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Clarion Write-A-Thon 2013 is a Go!

I feel like I’m failing at the whole fundraising part of this thing because I haven’t talked it up nearly enough, but that will change starting today! As I’ve mentioned before, I’ll be participating in this year’s Clarion Write-A-Thon, where my goal is to write 25,000 words of “Unstable Future” by the time it ends on August 5th. You can help provide encouragement by sponsoring me or pledging money for a certain word count, and the money goes to the Clarion Workshop so that aspiring writers can be taught by established authors in the sci-fi/fantasy field.

Let’s start here: the Clarion Workshop is a wonderful thing where writers who are hoping to make careers writing in the sci-fi/fantasy genre can get instruction on various aspects of the craft and business of writing from established authors. Clarion’s been around since 1968, and their list of instructors are pretty impressive: John Scalzi, George RR Martin and Ellen Datlow have taught in years previous and just this year Neil Gaiman, Joe Hill and Cory Doctorow are workshopping with the latest crop of hopefuls.

It’s a tremendous opportunity for those of us in the genre to build lasting relationships with aspiring and established writers, learn about taking our writing to the next level and focus intensely on our work for six weeks with people who are just as passionate about creating as we are. I’ve got a bit of a personal stake in this, since good friend Kyell Gold is a graduate of Clarion and husband Ryan Campbell applied just this year. In a few years, I hope to apply.

Clarion isn’t free, alas. It takes money to run the workshop every year and attract the talented writers who provide instruction. Writers who are accepted to Clarion are frequently offered financial aid in order to take advantage of the opportunity, and that takes donations from people to make possible. This is where you and I come in — I work on a project that I’ve been wanting to write for quite some time, and in return for updates, story snippets and (eventual) full-blown release, you donate money to a great cause! It’s win-win, right?

“Unstable Future” is a really great universe that was created by a talented fellow named Neopuc. He’s written a 15-part short story series that you can go and read over on SoFurry, a repository for furry fiction and art. (Before you click through the link, be forewarned: while the story itself isn’t explicit, there are other parts of the site that are.) I really loved the idea of it, and wanted to play around in that sandbox for a while. So I’ve been noodling around with a set of short stories of my own, set in a different part of the world that uses the same premise.

The plan is to write 13 parts of one big story, and release them on a weekly basis to constitute a ‘season’ of fiction. It’s a model that I really love the idea of, and it seems to be something that is catching on — especially with digital platforms. My story will be available for free, once it’s ready for release, and I’ll let you know where you can find it when it’s ready. For now, though, I want to focus on writing as much as possible. Let’s not get too far ahead of ourselves, right?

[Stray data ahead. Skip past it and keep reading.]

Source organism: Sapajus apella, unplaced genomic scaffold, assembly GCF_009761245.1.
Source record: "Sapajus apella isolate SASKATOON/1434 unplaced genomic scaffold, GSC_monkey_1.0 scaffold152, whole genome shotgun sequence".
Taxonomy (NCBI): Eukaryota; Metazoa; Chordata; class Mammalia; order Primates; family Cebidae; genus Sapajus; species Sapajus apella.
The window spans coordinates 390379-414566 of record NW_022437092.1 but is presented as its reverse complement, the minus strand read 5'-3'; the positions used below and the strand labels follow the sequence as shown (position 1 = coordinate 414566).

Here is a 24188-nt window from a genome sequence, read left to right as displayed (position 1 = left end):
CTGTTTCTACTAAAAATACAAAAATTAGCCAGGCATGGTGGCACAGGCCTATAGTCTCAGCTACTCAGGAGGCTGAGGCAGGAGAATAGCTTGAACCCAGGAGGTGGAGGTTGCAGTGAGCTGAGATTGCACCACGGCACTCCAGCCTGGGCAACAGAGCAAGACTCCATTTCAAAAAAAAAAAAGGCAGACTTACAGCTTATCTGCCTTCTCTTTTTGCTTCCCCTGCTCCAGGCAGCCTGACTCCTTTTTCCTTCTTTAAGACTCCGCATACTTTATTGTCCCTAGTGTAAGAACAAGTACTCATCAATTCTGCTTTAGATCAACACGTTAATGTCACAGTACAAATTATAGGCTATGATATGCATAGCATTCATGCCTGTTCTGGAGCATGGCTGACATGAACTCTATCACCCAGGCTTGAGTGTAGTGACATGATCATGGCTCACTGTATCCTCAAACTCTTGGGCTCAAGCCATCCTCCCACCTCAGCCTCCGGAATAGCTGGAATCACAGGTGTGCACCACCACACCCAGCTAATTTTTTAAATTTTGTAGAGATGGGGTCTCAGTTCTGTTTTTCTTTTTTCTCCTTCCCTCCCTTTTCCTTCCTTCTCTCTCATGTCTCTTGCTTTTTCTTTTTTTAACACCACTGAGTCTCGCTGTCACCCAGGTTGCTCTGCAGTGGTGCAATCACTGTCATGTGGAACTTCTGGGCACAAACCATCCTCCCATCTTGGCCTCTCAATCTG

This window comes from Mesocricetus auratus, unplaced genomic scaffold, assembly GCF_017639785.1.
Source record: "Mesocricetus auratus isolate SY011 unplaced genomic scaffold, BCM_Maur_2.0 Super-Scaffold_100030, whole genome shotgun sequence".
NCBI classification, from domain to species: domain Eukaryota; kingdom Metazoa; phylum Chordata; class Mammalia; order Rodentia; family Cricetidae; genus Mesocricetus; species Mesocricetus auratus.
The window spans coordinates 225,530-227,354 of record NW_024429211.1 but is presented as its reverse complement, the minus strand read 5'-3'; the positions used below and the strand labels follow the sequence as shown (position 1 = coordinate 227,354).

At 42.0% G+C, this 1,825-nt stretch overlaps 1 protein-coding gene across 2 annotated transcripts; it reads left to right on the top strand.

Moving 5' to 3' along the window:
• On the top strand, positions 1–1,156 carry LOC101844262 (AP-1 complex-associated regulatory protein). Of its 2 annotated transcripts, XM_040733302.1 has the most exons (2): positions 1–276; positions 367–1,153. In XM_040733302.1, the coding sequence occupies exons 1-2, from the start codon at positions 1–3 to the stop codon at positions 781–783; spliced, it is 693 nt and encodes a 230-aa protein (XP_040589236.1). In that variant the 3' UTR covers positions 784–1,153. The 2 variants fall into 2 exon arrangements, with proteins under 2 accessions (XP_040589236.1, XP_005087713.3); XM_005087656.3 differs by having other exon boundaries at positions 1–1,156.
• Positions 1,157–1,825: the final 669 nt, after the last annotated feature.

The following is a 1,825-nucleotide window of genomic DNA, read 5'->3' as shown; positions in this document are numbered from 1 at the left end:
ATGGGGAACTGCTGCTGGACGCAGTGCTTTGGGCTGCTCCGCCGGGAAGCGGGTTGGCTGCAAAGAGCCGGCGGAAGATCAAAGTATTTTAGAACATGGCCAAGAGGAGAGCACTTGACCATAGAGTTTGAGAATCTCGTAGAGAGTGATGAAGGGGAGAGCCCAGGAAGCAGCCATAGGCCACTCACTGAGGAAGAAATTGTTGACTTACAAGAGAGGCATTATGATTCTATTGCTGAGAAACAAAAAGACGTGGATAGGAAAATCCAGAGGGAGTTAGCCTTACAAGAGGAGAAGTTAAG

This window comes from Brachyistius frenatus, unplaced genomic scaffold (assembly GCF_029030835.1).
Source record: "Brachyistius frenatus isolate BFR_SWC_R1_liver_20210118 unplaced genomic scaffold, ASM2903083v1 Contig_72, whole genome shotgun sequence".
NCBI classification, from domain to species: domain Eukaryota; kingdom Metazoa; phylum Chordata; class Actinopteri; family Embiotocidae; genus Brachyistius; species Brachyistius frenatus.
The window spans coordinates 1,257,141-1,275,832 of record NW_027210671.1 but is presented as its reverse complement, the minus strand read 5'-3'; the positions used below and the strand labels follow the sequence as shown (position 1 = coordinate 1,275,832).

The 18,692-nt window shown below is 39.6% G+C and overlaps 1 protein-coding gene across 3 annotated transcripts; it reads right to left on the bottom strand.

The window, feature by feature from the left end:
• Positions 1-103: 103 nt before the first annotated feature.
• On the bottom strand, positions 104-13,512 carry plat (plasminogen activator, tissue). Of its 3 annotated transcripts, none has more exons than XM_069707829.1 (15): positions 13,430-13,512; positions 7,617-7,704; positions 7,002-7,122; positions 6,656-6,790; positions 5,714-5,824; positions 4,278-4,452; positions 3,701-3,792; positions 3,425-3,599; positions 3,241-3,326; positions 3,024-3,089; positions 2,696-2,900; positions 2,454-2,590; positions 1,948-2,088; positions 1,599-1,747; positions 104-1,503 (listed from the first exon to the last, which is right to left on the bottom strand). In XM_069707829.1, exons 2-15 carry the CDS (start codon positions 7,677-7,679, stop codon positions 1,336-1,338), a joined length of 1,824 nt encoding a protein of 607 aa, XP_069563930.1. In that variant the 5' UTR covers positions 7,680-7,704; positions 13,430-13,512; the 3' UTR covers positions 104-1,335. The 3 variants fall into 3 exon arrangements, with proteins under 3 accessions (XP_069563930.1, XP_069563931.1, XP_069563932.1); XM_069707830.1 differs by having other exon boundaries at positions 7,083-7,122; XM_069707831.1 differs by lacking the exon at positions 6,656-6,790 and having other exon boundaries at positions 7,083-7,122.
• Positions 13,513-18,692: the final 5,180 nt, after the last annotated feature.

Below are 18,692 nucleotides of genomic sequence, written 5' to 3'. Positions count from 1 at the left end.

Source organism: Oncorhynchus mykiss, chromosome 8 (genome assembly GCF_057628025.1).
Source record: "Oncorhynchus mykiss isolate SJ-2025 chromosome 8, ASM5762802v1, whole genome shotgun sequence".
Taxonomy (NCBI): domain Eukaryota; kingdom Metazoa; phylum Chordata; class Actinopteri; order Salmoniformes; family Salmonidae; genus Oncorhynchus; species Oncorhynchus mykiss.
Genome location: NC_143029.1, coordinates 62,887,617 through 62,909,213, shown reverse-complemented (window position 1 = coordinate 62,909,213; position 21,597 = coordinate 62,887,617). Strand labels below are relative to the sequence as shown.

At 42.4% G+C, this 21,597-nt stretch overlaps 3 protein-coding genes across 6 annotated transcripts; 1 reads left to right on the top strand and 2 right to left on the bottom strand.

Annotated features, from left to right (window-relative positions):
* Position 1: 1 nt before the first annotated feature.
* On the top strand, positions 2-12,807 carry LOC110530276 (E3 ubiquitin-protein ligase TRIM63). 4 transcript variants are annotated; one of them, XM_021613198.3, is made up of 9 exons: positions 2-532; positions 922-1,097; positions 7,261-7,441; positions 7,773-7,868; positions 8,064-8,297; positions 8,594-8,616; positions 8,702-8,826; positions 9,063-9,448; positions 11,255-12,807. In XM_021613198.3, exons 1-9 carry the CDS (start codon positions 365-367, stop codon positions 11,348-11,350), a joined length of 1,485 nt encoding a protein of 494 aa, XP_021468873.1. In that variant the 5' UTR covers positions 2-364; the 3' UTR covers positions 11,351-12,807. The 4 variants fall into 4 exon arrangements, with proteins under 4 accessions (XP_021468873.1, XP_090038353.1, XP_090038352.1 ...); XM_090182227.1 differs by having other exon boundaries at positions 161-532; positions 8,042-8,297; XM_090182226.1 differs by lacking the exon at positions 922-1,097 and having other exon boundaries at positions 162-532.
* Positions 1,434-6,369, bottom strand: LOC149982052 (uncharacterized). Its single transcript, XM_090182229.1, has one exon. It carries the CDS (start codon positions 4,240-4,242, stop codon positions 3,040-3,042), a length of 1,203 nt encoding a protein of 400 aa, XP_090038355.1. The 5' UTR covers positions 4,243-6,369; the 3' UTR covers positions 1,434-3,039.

As for the story itself, if focuses on Abernathy Jones, a Rabbit farmer whose family was one of the first settlers of Oleander City. Oleander is a small town established more than a century ago, during the wild times after war precipitated the downfall of a society capable of uplifting animals to sentience, engineering them into human shapes and many, many more technological wonders. There has been an influx of science and technology firms, treasure hunters and university students since ruins of the old world were discovered sitting beneath the city, and Abe has been resistant to the change of his community from slow-paced agrarian settlement to fast-paced tech hub. When the recently discovered technology starts to inflict Oleander’s population with impossible changes, Abe must step up to become an unlikely leader in the fight to save his town.

I’ve posted small snippets featuring Abe every Friday last month, just to get my head around him. I’m quite excited to dig into this story now, and I hope you are too. If you’d like to help out the Clarion Foundation and help encourage me through the project, feel free to visit my author page and either sponsor (make a straight-up donation) or pledge (promise a donation based on word count, days written, etc). I’ll be incredibly grateful for your support, as well as the chance to help out an organization I’m really excited about.

I’ll post up my first snippet over at the Clarion homepage, and I’ll offer weekly updates and small snippets here on the blog every Friday. Hopefully we can reach the goal of $250 raised by August 3rd!

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Posted by on June 24, 2013 in Furries, Writing


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Interesting Times

Last week was fairly interesting. Over the weekend I knew almost immediately that something was wrong with me, so I told my boss I’d work from home on Monday to make sure I had everything I needed on hand; I’ve been dealing with an ongoing health issue that’s easier to manage from home. So I put in my nine hours, and by the end of it I wasn’t feeling very well. By 5 PM I felt so cold I was shivering, and by 8 PM or so I had a fever of 102. Ryan took me to the emergency room at around 9:30.

To make a long story short, it turns out I had some kind of bacterial infection and an internal problem that’s relatively easy to clear up. I was given antibiotics and sent on my way. The rest of the week was spent flushing the infection from my system and gradually getting better. I was tired most of last week, and so much of my time revolved around dealing with health stuff that I simply didn’t have much energy for anything else. So that’s why I disappeared from the blog last week, and why I’m a little late coming back this week. Hopefully the worst of my health issues are behind me for now, but I’ll try to let you know if something is happening a bit more quickly.